So far, if Google News is anything to go by, the only American newspaper to mark her passing was The Charlotte Observer, which published an all too vague appraisal last week, hinting at more knowledge than it’s willing to share. The Telegraph, despite being on the other side of the Atlantic, offers much more biographical detail, including this bittersweet closer: “Theodora Keogh, who died in North Carolina on January 5, spent her final years in a house set in 19 acres. She loved cats, but gave up keeping chickens as they were eaten by coyotes.”

Oh For the Love of Bock

charles-bock-headshot.jpgA couple people emailed me yesterday after reading Charles McGrath‘s profile of Charles Bock for the NYT Sunday magazine and wanted to know, as one reader put it, “Who’s Charles Bock’s damn rabbi?” Clearly Random House put a lot into promoting Beautiful Children, which comes out today, and focused much of that effort on the Times: Liesl Schillinger‘s going to discuss the book on the front page of the NYT Book Review this weekend, too. I don’t think I’ve seen the Times lavish this much attention on a debut novelist in such a compressed timeframe since… well, since Random House published Benjamin Kunkel back in 2005.

Although there was also the ten-day stretch earlier that year between the NYTBR review of Prep (not on the cover, though) and the profile of Curtis Sittenfeld—in the arts section, not the magazine. Which actually raises a good question, the answer to which I frankly don’t have the time to look up myself: Anybody remember the last time the Times magazine published a feature about a woman novelist? (For the purposes of this discussion, Deborah Solomon interviews don’t count; it’s got to be an actual profile).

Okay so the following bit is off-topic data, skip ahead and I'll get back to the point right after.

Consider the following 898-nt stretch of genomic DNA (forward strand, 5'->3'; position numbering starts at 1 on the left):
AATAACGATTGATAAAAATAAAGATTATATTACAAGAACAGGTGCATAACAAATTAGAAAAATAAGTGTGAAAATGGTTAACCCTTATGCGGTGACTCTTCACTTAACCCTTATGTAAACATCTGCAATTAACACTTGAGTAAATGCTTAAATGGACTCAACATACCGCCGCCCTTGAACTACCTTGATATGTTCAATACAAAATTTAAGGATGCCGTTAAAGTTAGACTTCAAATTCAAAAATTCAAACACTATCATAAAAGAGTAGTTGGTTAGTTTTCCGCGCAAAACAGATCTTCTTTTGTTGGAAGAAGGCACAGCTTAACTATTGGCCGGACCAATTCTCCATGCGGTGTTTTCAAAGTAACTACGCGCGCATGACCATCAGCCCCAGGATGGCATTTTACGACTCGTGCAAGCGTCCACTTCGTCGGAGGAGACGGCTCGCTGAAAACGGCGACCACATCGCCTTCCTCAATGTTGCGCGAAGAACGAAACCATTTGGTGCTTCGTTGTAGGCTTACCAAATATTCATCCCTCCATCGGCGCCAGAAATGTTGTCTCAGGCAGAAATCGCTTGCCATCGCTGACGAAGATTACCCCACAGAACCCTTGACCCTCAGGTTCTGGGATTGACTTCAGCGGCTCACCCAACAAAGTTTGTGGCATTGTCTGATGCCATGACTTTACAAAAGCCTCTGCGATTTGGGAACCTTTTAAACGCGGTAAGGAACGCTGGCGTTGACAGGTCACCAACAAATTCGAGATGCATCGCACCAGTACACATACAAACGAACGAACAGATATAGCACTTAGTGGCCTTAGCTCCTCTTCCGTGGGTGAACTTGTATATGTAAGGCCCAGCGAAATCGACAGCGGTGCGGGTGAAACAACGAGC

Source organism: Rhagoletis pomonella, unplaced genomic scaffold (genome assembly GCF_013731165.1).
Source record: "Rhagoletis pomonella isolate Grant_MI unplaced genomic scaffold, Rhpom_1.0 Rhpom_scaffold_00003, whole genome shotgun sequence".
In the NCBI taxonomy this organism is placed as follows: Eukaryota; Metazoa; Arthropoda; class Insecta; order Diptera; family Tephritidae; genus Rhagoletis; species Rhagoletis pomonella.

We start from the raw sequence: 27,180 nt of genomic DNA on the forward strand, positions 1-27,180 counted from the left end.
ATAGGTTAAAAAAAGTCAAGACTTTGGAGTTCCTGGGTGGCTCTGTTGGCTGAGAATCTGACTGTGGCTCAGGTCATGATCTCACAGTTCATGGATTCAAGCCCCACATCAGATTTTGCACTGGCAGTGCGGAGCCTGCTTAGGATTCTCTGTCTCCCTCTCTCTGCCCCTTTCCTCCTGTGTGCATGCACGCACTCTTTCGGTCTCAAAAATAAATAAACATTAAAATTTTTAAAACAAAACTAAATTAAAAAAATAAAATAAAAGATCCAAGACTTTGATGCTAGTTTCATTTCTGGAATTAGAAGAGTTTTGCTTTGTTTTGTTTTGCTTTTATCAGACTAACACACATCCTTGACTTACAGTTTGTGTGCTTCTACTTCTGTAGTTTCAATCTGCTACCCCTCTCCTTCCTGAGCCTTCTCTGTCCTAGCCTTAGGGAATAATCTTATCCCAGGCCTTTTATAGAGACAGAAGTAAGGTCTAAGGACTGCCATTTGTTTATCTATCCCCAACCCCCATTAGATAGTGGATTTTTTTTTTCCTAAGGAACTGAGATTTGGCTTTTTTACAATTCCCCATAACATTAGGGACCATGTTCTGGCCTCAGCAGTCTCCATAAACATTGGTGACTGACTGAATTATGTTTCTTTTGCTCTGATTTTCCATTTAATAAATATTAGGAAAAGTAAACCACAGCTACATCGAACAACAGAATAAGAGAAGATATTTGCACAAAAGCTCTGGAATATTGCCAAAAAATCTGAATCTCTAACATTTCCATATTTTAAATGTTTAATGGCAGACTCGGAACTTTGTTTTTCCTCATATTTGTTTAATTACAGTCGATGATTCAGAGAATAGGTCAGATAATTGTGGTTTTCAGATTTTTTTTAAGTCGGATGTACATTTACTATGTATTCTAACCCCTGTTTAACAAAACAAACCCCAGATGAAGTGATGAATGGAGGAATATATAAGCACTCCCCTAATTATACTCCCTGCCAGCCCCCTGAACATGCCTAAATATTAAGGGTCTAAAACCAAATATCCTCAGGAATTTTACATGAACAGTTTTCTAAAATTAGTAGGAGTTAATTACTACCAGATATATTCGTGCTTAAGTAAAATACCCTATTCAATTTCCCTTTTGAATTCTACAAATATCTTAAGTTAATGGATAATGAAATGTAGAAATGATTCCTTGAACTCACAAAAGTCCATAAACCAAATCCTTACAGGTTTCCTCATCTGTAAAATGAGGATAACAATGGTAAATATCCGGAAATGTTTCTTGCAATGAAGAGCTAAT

As for Bock, I haven’t seen Beautiful Children, so I have no opinion about that, but I have to admit I do like what he told Sarah Weinman about writing his novel, even though it makes me feel slothful:

“Truth is I worked on this novel for 10 years. Not ten years of watching Seinfeld at 11 PM. Ten years of a high priority in my life. When I was dating the woman who is now my wife, I would only go out with her two nights a week because I couldn’t give more time to that.”

(photo: Eric Ogden/NYT)

Captain America, Is That You?

new-captain-america.jpgA little more than ten months after Marvel killed off Captain America, the search for someone to don Steve Roger’s costume ends with the new issue, on sale tomorrow, and the winner is… his former teenage sidekick during the Second World War, Bucky. (It’s complicated: Basically, they were both frozen in ice, but found separately; Bucky was discovered by the bad guys and brainwashed into becoming an assassin, but was kept cryogenically frozen between missions, so he didn’t age much, and then his memories came back in a fight with Cap, and now he’s out ffor revenge.) The Daily News wants to make a big to-do about the fact that the new Captain America’s going to run around shooting people; whatever.